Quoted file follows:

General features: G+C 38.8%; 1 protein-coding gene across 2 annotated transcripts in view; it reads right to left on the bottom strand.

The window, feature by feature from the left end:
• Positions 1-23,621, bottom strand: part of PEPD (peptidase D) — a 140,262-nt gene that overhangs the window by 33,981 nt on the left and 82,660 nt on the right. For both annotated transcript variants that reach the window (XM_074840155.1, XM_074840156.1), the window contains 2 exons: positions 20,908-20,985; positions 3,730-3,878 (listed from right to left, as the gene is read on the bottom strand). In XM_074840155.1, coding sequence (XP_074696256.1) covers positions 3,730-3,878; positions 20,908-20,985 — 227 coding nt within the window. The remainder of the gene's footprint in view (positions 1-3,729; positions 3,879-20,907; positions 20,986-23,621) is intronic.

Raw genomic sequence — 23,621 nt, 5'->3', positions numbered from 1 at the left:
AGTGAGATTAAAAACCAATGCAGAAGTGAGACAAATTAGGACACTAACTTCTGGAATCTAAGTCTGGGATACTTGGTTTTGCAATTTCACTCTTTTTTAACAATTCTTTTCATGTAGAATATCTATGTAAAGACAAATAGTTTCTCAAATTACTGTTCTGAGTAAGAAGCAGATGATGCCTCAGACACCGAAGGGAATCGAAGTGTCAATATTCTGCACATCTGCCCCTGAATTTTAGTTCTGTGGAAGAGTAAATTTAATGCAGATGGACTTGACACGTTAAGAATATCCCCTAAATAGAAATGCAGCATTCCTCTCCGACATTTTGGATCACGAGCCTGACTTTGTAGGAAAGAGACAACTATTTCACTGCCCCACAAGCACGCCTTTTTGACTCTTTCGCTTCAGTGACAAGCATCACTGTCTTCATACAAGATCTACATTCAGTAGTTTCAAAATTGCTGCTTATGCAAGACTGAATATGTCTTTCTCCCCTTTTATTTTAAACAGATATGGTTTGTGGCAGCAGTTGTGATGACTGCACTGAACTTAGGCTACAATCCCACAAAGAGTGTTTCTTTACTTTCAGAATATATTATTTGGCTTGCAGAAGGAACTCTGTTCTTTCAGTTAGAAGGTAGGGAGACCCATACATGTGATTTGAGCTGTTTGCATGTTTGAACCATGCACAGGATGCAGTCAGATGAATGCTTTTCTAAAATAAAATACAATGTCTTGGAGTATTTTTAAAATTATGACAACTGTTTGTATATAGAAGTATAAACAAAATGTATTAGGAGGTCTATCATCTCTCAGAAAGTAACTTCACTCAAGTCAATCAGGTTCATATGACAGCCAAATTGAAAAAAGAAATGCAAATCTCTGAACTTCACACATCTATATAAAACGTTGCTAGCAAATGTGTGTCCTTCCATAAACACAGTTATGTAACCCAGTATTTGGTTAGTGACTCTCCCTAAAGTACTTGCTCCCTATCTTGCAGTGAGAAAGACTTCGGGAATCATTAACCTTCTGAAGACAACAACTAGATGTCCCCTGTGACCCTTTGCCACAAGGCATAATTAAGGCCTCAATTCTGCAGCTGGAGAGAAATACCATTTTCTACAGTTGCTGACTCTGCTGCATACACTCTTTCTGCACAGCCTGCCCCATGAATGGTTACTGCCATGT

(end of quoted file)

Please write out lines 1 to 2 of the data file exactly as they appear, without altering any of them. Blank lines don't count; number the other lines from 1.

General features: G+C 38.8%; 1 protein-coding gene across 2 annotated transcripts in view; it reads right to left on the bottom strand.

The window, feature by feature from the left end: